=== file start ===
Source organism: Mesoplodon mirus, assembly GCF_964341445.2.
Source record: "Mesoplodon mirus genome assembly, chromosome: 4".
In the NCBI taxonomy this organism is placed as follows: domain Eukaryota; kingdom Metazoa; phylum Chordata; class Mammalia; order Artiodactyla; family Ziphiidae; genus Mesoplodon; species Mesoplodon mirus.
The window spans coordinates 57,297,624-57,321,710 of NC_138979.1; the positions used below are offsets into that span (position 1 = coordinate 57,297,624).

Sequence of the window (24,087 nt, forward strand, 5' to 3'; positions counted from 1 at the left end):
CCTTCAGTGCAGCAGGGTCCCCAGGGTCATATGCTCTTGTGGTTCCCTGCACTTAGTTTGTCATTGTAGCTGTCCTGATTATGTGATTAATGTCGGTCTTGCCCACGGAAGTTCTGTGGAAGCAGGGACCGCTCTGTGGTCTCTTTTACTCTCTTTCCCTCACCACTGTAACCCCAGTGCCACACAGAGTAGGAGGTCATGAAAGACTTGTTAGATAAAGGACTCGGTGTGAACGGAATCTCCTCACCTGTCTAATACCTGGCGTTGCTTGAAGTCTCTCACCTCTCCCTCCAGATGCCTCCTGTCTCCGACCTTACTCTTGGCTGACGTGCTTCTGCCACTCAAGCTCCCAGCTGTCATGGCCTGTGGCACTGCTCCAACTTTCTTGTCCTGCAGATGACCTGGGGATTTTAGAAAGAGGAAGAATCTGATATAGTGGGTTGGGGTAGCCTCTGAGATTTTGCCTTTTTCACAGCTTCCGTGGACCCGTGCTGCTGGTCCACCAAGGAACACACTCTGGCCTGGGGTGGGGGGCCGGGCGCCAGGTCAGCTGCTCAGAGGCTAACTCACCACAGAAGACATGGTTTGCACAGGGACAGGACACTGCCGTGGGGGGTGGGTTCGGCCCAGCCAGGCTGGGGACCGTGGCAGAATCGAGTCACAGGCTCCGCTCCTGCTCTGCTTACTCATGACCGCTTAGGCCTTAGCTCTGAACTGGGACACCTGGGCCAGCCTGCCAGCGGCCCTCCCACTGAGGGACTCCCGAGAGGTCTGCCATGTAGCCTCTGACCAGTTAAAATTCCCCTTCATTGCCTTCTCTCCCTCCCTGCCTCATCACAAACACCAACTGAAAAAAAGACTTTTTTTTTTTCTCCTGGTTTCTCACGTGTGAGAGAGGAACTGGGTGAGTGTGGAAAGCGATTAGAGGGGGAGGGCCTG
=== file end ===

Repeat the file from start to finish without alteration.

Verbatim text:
Source organism: Mesoplodon mirus, assembly GCF_964341445.2.
Source record: "Mesoplodon mirus genome assembly, chromosome: 4".
In the NCBI taxonomy this organism is placed as follows: domain Eukaryota; kingdom Metazoa; phylum Chordata; class Mammalia; order Artiodactyla; family Ziphiidae; genus Mesoplodon; species Mesoplodon mirus.
The window spans coordinates 57,297,624-57,321,710 of NC_138979.1; the positions used below are offsets into that span (position 1 = coordinate 57,297,624).

Sequence of the window (24,087 nt, forward strand, 5' to 3'; positions counted from 1 at the left end):
CCTTCAGTGCAGCAGGGTCCCCAGGGTCATATGCTCTTGTGGTTCCCTGCACTTAGTTTGTCATTGTAGCTGTCCTGATTATGTGATTAATGTCGGTCTTGCCCACGGAAGTTCTGTGGAAGCAGGGACCGCTCTGTGGTCTCTTTTACTCTCTTTCCCTCACCACTGTAACCCCAGTGCCACACAGAGTAGGAGGTCATGAAAGACTTGTTAGATAAAGGACTCGGTGTGAACGGAATCTCCTCACCTGTCTAATACCTGGCGTTGCTTGAAGTCTCTCACCTCTCCCTCCAGATGCCTCCTGTCTCCGACCTTACTCTTGGCTGACGTGCTTCTGCCACTCAAGCTCCCAGCTGTCATGGCCTGTGGCACTGCTCCAACTTTCTTGTCCTGCAGATGACCTGGGGATTTTAGAAAGAGGAAGAATCTGATATAGTGGGTTGGGGTAGCCTCTGAGATTTTGCCTTTTTCACAGCTTCCGTGGACCCGTGCTGCTGGTCCACCAAGGAACACACTCTGGCCTGGGGTGGGGGGCCGGGCGCCAGGTCAGCTGCTCAGAGGCTAACTCACCACAGAAGACATGGTTTGCACAGGGACAGGACACTGCCGTGGGGGGTGGGTTCGGCCCAGCCAGGCTGGGGACCGTGGCAGAATCGAGTCACAGGCTCCGCTCCTGCTCTGCTTACTCATGACCGCTTAGGCCTTAGCTCTGAACTGGGACACCTGGGCCAGCCTGCCAGCGGCCCTCCCACTGAGGGACTCCCGAGAGGTCTGCCATGTAGCCTCTGACCAGTTAAAATTCCCCTTCATTGCCTTCTCTCCCTCCCTGCCTCATCACAAACACCAACTGAAAAAAAGACTTTTTTTTTTTCTCCTGGTTTCTCACGTGTGAGAGAGGAACTGGGTGAGTGTGGAAAGCGATTAGAGGGGGAGGGCCTG